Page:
Counting Method (CM)
involves having the client visualize a "movie" of the trauma memory, from beginning to end, while the therapist counts out loud from one to one hundred. The visualization, time limit, and distraction of the counting may help to make the procedure more tolerable. In the one controlled study completed so far, CM appeared to work as well and as quickly as EMDR (PE took about 50% longer for the same results). It has so far been used only with adults.
Progressive Counting (PC)
is a variant of the counting method, developed by Dr. Greenwald, designed to make the treatment more efficient and better tolerated by clients. PC involves having the client visualize a series of progressively longer "movies" of the trauma memory while the therapist counts out loud first from one to 10, then to 20, then 30, etc. PC appears to be at least as effective as EMDR, well tolerated by clients, more efficient, and relatively easy for therapists to learn. PC is now featured in many of our training programs.
Structured Play Therapy
is a structured, directive style of play therapy that guides the child to repeatedly go through the trauma memory, in symbolic form. This is not a manualized treatment approach like the others on this page, and the research supporting this approach is not as strong as for most of the others listed. Even so, it is a legitimate and potentially effective way of conducting "exposure" with a child.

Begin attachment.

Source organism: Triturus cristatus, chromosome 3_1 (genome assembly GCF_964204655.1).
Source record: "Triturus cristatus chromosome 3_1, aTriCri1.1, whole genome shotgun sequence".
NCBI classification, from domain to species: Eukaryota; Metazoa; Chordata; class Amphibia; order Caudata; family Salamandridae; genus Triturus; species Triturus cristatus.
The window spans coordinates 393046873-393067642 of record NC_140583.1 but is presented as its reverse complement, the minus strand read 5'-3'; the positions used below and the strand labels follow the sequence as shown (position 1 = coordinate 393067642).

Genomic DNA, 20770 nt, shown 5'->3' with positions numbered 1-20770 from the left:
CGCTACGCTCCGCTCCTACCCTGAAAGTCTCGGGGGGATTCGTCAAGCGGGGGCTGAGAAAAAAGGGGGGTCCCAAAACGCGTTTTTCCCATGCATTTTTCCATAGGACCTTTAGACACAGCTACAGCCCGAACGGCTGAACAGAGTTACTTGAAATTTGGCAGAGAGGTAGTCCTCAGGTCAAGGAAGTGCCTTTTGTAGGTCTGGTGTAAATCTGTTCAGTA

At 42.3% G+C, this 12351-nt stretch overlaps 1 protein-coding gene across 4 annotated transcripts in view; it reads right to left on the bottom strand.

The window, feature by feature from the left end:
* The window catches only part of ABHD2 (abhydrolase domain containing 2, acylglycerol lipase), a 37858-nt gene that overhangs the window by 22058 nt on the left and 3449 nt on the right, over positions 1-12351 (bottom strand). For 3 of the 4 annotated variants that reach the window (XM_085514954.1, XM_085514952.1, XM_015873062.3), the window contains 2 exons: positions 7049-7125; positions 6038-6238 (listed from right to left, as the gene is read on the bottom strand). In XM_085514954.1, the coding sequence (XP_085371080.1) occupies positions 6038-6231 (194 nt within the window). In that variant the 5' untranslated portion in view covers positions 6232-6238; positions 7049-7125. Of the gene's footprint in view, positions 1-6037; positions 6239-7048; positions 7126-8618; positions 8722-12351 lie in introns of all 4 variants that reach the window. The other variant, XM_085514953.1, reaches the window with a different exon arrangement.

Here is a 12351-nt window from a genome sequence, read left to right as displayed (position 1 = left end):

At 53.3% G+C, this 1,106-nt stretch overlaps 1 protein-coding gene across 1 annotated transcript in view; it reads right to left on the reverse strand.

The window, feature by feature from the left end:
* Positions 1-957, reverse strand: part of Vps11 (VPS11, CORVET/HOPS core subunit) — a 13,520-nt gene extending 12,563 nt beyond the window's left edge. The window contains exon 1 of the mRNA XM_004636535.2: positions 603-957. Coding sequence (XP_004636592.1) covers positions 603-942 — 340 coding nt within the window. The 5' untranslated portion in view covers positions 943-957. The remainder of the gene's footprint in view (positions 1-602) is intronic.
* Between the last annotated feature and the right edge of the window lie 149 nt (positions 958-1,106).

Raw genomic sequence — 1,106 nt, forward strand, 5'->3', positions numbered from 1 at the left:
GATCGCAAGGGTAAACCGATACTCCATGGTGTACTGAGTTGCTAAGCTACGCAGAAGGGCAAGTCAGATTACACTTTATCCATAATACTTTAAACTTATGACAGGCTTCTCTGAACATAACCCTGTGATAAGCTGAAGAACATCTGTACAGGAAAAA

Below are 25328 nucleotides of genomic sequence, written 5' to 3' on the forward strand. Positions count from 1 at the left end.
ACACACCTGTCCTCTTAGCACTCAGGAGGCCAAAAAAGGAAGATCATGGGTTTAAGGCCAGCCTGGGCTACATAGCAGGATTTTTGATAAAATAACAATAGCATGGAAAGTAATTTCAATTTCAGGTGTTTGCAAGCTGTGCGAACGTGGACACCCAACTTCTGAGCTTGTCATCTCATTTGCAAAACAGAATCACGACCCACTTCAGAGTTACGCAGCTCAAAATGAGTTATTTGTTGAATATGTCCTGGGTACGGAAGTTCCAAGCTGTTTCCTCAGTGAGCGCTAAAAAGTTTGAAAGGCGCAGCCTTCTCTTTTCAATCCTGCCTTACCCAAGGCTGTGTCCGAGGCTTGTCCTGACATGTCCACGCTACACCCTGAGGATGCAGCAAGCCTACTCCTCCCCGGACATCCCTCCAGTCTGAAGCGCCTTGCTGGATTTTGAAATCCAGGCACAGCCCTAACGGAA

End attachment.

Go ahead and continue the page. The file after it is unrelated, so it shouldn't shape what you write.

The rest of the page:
Long Term Successes and Ways to Get Help
If you have experienced a traumatic event and are experiencing the symptoms of PTSD, there is help for you. Working alongside a qualified mental health professional and focusing on traumatic triggers, coping skills, cognitive (thinking) distortions, telling your story via a narrative, and building a relationship with a therapist can significantly reduce and even end the intrusive feelings and flashbacks associated with PTSD. Instead of avoiding the thoughts and feelings associated with the traumatic event(s), a therapist will encourage you to remember the event, process it, address your feelings when the event occurred, and begin to incorporate purposeful coping skills to decrease the intense emotions and thoughts of PTSD.
Seeking treatment for PTSD is easy. Select a professional, we recommend a psychologist, LPCC or LCSW first, and have an assessment performed. They may refer you to a psychiatric ARNP or a psychiatrist for a medication evaluation and or prescribe a course of treatment. If you need help, call us at 859-338-0466 or contact us
Make an appointment with a dedicated staff member in order to start your healing process.